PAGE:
8 LinkedIn Profile Warning Signs
March 5, 2015
Recruiters and hiring managers have become quite adept at eliminating candidates based on resume red flags. Embarrassing typos, messy formatting, or off-putting language are easy ways to thin down that resume pile.
But, how about scanning LinkedIn profiles? Do you know what warning signs you should look for?
With LinkedIn, individuals can constantly edit and amend their job profiles and add in details that are hard to fit into a resume (videos, slide decks, recommendations). This has created new ways for recruiters and hiring managers to assess candidates.
With that in mind, here are some "red flags" that you should consider before moving a candidate forward in your hiring process.
1. Inappropriate photos
Selfies, extravagant makeup or clothing, party photos, cleavage, anything out of focus, out of date, or a "cutesy" pose (or no photo at all) are the first warning signs.
A strong candidate for a professional position should be able to present a professional image to the business world. A LinkedIn photo should therefore be either a recent studio portrait or an amateur shot that shows them in their work element.
2. Too much information
Candidates who describe in vast detail every position they've held may be unable to understand the difference between what's crucial versus trivial. At the very least, such candidates, when hired, are likely to be long-winded in meetings.
By contrast, strong candidates communicate the essentials of their employment history with precision and brevity. While they may not exhibit the skill of a professional business writer, they stick to the point and seldom waste words.
3. Fluent biz-blab
Unlike technical jargon, which allows techies to communicate in "shorthand," business jargon muddies the waters with vagueness and imprecision. Not to mention, workplace clichés suggest a lack of original thinking.
While you might forgive the occasional buzzword, a candidate whose written job experience involves (for example) "enabling disruptive technologies to leverage monetization in a digital economy" is likely to be a huge windbag.
4. Weasel words
Beware of a candidate who overuses phrases like "participated in," "helped with," or "familiar with." Such wording suggests that the candidate wants to claim knowledge or experience in areas where the candidate's participation was minimal or marginal.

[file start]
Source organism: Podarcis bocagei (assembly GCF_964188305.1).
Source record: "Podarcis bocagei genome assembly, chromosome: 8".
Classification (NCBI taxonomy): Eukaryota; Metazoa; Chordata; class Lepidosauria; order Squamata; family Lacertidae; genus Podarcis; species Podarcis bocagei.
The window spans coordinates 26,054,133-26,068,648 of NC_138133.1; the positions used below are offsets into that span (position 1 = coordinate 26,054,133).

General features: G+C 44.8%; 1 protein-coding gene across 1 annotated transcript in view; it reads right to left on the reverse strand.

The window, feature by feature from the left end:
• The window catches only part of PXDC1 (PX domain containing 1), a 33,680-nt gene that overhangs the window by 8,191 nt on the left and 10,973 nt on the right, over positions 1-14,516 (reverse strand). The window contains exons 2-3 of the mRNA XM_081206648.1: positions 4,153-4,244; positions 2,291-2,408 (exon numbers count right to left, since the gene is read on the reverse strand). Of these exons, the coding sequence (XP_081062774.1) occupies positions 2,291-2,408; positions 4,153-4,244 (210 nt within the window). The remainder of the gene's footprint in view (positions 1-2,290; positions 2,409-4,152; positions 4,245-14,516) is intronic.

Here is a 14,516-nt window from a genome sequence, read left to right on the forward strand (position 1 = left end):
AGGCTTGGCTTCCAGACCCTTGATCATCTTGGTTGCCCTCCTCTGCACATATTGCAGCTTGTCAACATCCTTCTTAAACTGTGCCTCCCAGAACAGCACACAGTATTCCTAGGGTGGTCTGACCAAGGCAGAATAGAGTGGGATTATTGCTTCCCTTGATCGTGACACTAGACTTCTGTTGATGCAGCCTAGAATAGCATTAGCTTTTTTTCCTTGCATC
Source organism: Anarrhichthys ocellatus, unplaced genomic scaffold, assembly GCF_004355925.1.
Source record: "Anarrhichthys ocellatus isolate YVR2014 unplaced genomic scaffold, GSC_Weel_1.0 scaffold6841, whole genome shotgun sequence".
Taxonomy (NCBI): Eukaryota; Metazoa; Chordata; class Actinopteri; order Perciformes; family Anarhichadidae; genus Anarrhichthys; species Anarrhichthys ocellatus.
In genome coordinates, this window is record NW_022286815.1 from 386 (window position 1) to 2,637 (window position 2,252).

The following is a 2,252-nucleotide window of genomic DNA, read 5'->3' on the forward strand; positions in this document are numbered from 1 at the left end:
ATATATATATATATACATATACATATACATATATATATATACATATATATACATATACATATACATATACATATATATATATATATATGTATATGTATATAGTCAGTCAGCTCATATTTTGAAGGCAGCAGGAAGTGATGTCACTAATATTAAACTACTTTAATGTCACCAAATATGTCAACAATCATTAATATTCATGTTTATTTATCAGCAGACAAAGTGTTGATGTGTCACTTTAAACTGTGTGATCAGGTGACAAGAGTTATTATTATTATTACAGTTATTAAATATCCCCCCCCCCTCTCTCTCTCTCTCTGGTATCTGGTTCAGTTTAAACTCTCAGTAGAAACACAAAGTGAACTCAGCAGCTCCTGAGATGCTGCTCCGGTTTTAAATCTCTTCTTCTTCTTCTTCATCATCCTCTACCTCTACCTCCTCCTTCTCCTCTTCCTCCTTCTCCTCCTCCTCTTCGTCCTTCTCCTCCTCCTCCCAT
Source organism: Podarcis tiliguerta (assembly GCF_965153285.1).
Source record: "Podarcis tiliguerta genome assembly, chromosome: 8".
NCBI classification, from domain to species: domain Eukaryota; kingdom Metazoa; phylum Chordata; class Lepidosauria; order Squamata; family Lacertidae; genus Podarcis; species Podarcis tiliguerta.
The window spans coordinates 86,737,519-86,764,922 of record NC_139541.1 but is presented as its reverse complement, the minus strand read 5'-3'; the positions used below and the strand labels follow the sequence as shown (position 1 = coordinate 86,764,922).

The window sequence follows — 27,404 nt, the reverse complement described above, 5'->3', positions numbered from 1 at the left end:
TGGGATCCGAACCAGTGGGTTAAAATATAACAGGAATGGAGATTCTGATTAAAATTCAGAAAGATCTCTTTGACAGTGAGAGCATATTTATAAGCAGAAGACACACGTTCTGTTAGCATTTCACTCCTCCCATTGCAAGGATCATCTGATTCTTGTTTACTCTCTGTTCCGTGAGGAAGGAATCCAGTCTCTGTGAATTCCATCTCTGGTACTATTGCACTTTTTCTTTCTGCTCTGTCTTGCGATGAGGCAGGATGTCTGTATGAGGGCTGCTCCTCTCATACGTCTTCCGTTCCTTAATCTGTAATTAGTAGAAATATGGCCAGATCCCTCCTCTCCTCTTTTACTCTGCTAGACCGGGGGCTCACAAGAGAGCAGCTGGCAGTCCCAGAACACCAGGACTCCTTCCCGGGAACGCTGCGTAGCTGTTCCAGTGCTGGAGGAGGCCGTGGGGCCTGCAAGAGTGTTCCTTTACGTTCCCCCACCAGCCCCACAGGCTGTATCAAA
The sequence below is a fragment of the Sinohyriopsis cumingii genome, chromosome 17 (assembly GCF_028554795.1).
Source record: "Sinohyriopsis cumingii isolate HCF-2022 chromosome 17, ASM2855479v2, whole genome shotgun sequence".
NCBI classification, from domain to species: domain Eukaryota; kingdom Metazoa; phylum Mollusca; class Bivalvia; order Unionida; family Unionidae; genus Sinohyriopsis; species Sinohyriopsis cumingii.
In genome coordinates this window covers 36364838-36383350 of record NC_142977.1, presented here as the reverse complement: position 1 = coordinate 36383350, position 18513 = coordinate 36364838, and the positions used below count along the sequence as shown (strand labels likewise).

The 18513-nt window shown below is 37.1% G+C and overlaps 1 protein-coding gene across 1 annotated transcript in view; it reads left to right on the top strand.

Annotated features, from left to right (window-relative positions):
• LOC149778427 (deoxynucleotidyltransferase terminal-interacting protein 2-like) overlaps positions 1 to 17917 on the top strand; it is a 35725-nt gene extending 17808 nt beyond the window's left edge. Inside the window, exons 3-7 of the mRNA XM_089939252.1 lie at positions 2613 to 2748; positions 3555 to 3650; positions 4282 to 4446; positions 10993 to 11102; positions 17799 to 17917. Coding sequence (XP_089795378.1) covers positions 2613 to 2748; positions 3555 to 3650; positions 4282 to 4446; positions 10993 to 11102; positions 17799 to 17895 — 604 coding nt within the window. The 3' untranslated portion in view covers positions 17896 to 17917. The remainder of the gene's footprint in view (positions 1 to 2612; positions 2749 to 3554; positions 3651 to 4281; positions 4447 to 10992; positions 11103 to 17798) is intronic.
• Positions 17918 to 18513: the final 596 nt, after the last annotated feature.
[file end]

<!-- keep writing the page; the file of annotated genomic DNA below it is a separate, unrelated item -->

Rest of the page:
A candidate's description of work experience should ideally consist of achievements or (less ideally) activities relevant to the job-at-hand. While some experiences will involve teamwork, a candidate's specific contribution should be immediately obvious.
5. Typos and bad grammar
The Internet in general and social networking specifically has tended to make business communications less formal. Even online articles in major business publications sometimes contain typos that would have been unthinkable only a few years ago.
However, a LinkedIn profile represents a public record of a job candidate's achievements. As such, even a single typo or grammatical error indicates a slapdash attitude and haphazard work habits.
6. Purposeless job-hopping
Back in the days of the hand-typed resume, recruiters and hiring managers alike looked askance at candidates who jumped from company to company. Today, candidates who've remained too long at one company may seem to lack entrepreneurial spirit.
Even so, a candidate's job hopping should exhibit an overall direction or theme rather than simple wanderlust. Above all, you don't want to hire a candidate who's had one year of experience, ten years in a row.
7. Fake self-employment
Long, unexplainable gaps in a candidate's job history have always been a red flag. In today's consultant-heavy business environment, candidates can reasonably claim to have started their own business to conceal a period of actual unemployment.
Candidates who are truly self-employed leave easily-followed digital footprints, such as an up-to-date website, a state business license, and customers who can be proven to actually exist.
8. Boilerplate recommendations
Ideally, LinkedIn recommendations represent unsolicited opinions of the individual's experience and contributions. However, even when a candidate solicits them, recommendations should represent their authors' true opinion.
Beware, therefore, of multiple recommendations (from different people) that sound as if they've been written by the same person. If so, the candidate may be writing those recommendations, pressuring friends or colleagues to post them.
*Image by Robert Couse-Baker